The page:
Family Resources on Standing Up For Friendship
Students reflect on how personal friendships can be challenging and how to develop solutions.
How can I be friend’s with someone else, even if they appear different from me?
Standing Up For Friendship
If this lesson was used in the classroom: Students considered how to react when a friend is stereotyped for racial/ethnic/religious reasons. In class students discussed friendship and how racial or ethnic tensions in society can affect a friend who is a member of a traditionally marginalized racial or ethnic group. In small groups students discussed how outside events could make a friendship challenging and how to be protective of a friend if such an event occurs.
Getting Ready for the Conversation
The videos for this module feature three different students. Marisol and Harmony are friends from different racial backgrounds who have at times encountered negative comments from other friends. Nizar is Arabic and an immigrant; he discusses how at times he has encountered negative reactions, but he has a large group of friends who stand up for him
Adolescents can face racial or ethnic slurs and actions based on negative stereotypes. It is important for students to not fear making friends with people who are from different racial or ethnic backgrounds then their own. It is also important to learn how to stand up for their friends nonviolently and offer support when other people make negative or comments.
Dr. Daniel Siegel shares how changes in the adolescent brain affects relationships and relationships with peers at Greater Good Magazine:
Article about how to strengthen good peer relationships for teenagers from Reach Out:
Constructive Conversation Starters
The first item is for follow-up after viewing the lesson video and participating in class activities.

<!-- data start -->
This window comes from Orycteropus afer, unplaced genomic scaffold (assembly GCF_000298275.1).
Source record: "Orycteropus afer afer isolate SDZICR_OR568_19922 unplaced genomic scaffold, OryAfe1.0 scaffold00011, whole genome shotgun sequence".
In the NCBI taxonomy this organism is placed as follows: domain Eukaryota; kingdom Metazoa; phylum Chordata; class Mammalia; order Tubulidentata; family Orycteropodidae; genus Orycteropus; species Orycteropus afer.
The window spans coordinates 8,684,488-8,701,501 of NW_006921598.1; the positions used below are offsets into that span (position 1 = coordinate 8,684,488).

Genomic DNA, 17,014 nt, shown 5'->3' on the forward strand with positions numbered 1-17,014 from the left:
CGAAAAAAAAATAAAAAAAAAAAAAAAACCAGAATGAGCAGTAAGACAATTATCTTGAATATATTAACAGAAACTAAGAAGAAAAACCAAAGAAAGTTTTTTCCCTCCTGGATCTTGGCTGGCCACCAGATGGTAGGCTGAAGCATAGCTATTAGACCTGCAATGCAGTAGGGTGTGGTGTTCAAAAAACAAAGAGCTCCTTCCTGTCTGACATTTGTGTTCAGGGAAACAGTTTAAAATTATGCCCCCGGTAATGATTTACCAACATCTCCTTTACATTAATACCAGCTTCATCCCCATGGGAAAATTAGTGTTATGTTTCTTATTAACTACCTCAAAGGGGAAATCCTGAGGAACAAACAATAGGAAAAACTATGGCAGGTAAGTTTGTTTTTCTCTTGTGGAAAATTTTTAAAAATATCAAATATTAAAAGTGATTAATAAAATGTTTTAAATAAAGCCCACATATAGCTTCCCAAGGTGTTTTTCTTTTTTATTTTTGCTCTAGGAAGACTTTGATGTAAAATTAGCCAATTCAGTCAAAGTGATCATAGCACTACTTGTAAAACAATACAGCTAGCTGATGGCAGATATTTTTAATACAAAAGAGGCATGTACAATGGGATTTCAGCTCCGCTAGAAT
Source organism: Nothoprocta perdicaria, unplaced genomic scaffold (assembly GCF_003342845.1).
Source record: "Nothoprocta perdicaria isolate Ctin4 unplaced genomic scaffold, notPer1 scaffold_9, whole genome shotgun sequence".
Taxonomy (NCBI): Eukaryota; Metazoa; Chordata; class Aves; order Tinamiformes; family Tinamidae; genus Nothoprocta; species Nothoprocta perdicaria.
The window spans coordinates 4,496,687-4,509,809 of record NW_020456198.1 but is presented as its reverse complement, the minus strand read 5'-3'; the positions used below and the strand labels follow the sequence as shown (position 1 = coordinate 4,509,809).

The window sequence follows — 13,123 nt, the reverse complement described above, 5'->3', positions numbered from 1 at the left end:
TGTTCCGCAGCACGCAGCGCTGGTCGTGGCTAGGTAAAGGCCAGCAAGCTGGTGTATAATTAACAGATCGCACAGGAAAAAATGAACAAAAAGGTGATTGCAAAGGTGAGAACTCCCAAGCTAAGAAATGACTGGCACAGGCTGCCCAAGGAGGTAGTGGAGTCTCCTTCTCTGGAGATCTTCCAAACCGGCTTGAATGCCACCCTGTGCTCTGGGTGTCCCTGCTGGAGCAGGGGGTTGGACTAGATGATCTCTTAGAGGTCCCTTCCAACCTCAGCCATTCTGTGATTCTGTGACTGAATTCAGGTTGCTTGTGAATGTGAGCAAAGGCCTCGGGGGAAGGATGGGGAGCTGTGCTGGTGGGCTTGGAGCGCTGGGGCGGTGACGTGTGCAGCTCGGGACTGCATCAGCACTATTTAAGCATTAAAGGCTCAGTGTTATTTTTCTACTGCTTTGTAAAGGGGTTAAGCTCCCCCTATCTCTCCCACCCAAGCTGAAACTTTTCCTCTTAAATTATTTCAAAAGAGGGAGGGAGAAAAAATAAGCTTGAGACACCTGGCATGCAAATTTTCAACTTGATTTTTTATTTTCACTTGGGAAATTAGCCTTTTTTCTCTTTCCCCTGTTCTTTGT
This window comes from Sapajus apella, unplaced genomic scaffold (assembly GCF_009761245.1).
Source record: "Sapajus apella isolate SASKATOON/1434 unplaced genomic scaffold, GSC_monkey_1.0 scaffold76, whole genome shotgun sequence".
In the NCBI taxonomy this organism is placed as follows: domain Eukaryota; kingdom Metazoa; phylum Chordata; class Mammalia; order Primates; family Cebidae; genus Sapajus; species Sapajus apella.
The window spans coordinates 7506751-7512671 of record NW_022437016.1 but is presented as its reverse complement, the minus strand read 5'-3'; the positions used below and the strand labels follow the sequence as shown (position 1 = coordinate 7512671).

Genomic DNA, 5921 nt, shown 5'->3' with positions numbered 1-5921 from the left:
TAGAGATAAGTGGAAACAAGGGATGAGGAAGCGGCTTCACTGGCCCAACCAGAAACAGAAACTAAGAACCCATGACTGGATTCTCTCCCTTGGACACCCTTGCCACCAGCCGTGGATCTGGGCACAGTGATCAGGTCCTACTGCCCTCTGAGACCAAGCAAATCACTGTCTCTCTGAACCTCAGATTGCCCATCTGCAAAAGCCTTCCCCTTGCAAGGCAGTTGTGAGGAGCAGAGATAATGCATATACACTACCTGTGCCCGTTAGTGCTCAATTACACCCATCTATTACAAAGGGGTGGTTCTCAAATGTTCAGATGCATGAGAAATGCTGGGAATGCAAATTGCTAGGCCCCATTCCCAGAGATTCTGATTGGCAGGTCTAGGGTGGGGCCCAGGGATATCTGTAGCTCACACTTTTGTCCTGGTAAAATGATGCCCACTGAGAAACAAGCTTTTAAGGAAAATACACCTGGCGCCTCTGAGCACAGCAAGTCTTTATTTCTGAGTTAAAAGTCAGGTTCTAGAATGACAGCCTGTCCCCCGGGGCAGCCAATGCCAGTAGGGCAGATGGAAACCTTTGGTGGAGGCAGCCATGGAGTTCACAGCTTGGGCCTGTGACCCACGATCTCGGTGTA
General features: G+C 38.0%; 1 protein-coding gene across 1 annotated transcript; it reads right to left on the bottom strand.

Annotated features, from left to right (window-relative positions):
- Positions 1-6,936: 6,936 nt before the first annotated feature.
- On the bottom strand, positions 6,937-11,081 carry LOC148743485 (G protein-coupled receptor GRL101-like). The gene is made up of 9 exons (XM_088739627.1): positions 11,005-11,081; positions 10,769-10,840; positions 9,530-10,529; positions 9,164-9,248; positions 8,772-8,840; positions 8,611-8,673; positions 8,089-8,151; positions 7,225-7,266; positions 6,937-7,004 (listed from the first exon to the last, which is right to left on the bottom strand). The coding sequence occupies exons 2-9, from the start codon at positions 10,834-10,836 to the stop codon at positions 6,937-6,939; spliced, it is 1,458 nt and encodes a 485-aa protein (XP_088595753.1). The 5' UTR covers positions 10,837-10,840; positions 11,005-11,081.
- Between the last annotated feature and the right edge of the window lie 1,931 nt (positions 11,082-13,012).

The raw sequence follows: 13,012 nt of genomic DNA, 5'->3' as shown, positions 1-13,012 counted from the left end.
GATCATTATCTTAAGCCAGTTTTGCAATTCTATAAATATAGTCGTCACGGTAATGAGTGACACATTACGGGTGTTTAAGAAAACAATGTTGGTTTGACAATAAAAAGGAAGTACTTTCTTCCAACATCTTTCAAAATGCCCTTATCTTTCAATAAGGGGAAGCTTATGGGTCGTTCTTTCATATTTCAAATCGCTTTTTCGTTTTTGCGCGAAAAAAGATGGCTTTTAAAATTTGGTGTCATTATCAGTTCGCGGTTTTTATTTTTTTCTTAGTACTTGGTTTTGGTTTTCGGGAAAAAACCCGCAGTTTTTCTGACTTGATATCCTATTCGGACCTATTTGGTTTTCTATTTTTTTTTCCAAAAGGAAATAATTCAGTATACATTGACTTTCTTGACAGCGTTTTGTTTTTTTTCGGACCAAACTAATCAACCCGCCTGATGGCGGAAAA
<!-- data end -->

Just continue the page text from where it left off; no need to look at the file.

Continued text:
What friendship challenges did your group and your class discuss and what solutions did the group come up with? Why is it important to be aware of the potential for some people to make negative comments or racial slurs about a friend?
Do you ever worry about (or avoid) becoming a friend with someone of a different racial or ethnic
background? Describe why.
If a friend were the target of a racial slur, what would be an appropriate set of responses? Why do you believe these actions would be effective and appropriate?
School to Home Resources on Standing Up For Friendship
Harmony says, “as we started talking more and more, she opened up”. Both girls said that they would not have started talking together if they had not first had to talk with each other as part of a class exercise. Why do they agree that they would not have become friends if they had not been required to talk to each other in class? Why does it make sense to have students work together in class?
Blending friend groups
Marisol says, “It has to start somewhere”. Students at their school chose to split up by race or ethnic group to eat lunch. What was the reaction when Harmony joined Marisol’s friends for lunch? Does anything about the reactions of other students surprise you? If something similar happened at your school, would the students react the same way? Why do you believe the reaction would be as you say?
Nizar says, “I was outgoing, I really tried to make friends”. Does being outgoing necessarily mean that you will develop quality friendships? Why or why not? What do you do that helps you make friends? Why do you think this works?
Nizar’s friend, George says, “we will protect him”. Even though Nizar comes from a different cultural background his friends still support him. How does this demonstrate friendship? Why is it important for you to support your friends when difficulties arise? Why should you support your friends at difficult times?